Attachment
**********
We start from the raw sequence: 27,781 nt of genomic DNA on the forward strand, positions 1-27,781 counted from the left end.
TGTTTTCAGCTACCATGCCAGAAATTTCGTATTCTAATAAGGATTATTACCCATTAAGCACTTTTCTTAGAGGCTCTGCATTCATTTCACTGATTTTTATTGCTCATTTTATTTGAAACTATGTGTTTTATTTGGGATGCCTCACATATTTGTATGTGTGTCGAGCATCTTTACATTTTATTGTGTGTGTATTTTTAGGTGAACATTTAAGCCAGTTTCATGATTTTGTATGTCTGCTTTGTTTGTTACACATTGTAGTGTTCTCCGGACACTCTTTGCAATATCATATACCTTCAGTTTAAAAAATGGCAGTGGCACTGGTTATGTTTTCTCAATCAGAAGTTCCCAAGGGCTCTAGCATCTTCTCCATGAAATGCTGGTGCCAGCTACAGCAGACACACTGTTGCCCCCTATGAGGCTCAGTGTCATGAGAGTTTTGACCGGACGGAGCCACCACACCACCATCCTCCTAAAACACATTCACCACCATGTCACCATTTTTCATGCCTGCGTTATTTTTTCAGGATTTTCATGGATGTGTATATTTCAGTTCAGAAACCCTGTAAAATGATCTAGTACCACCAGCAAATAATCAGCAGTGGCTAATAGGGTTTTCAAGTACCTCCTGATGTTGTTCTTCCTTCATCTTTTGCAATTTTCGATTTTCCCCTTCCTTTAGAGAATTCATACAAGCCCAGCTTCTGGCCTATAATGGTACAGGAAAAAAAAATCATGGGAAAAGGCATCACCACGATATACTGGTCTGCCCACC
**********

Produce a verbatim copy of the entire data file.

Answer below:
We start from the raw sequence: 27,781 nt of genomic DNA on the forward strand, positions 1-27,781 counted from the left end.
TGTTTTCAGCTACCATGCCAGAAATTTCGTATTCTAATAAGGATTATTACCCATTAAGCACTTTTCTTAGAGGCTCTGCATTCATTTCACTGATTTTTATTGCTCATTTTATTTGAAACTATGTGTTTTATTTGGGATGCCTCACATATTTGTATGTGTGTCGAGCATCTTTACATTTTATTGTGTGTGTATTTTTAGGTGAACATTTAAGCCAGTTTCATGATTTTGTATGTCTGCTTTGTTTGTTACACATTGTAGTGTTCTCCGGACACTCTTTGCAATATCATATACCTTCAGTTTAAAAAATGGCAGTGGCACTGGTTATGTTTTCTCAATCAGAAGTTCCCAAGGGCTCTAGCATCTTCTCCATGAAATGCTGGTGCCAGCTACAGCAGACACACTGTTGCCCCCTATGAGGCTCAGTGTCATGAGAGTTTTGACCGGACGGAGCCACCACACCACCATCCTCCTAAAACACATTCACCACCATGTCACCATTTTTCATGCCTGCGTTATTTTTTCAGGATTTTCATGGATGTGTATATTTCAGTTCAGAAACCCTGTAAAATGATCTAGTACCACCAGCAAATAATCAGCAGTGGCTAATAGGGTTTTCAAGTACCTCCTGATGTTGTTCTTCCTTCATCTTTTGCAATTTTCGATTTTCCCCTTCCTTTAGAGAATTCATACAAGCCCAGCTTCTGGCCTATAATGGTACAGGAAAAAAAAATCATGGGAAAAGGCATCACCACGATATACTGGTCTGCCCACC